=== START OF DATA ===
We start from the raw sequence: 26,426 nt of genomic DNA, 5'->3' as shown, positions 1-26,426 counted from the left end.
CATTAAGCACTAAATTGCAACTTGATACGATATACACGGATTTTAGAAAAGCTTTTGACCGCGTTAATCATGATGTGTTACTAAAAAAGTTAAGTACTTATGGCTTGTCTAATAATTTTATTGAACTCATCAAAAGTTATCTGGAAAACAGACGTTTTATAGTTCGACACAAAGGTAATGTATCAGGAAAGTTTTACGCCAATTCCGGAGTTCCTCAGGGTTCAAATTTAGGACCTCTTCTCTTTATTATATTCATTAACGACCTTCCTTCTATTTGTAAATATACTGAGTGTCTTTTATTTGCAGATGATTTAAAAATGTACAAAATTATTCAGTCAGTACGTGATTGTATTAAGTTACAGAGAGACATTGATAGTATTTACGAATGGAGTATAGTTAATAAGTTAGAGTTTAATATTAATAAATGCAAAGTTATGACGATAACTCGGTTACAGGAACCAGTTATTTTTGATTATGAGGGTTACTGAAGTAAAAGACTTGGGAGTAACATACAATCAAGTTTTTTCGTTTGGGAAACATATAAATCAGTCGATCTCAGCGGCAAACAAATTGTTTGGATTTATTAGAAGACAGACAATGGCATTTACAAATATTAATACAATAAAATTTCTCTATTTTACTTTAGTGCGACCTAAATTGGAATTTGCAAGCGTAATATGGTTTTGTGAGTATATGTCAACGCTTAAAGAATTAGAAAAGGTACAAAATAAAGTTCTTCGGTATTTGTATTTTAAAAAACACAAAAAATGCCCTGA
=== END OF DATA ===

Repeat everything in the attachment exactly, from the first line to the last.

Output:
We start from the raw sequence: 26,426 nt of genomic DNA, 5'->3' as shown, positions 1-26,426 counted from the left end.
CATTAAGCACTAAATTGCAACTTGATACGATATACACGGATTTTAGAAAAGCTTTTGACCGCGTTAATCATGATGTGTTACTAAAAAAGTTAAGTACTTATGGCTTGTCTAATAATTTTATTGAACTCATCAAAAGTTATCTGGAAAACAGACGTTTTATAGTTCGACACAAAGGTAATGTATCAGGAAAGTTTTACGCCAATTCCGGAGTTCCTCAGGGTTCAAATTTAGGACCTCTTCTCTTTATTATATTCATTAACGACCTTCCTTCTATTTGTAAATATACTGAGTGTCTTTTATTTGCAGATGATTTAAAAATGTACAAAATTATTCAGTCAGTACGTGATTGTATTAAGTTACAGAGAGACATTGATAGTATTTACGAATGGAGTATAGTTAATAAGTTAGAGTTTAATATTAATAAATGCAAAGTTATGACGATAACTCGGTTACAGGAACCAGTTATTTTTGATTATGAGGGTTACTGAAGTAAAAGACTTGGGAGTAACATACAATCAAGTTTTTTCGTTTGGGAAACATATAAATCAGTCGATCTCAGCGGCAAACAAATTGTTTGGATTTATTAGAAGACAGACAATGGCATTTACAAATATTAATACAATAAAATTTCTCTATTTTACTTTAGTGCGACCTAAATTGGAATTTGCAAGCGTAATATGGTTTTGTGAGTATATGTCAACGCTTAAAGAATTAGAAAAGGTACAAAATAAAGTTCTTCGGTATTTGTATTTTAAAAAACACAAAAAATGCCCTGA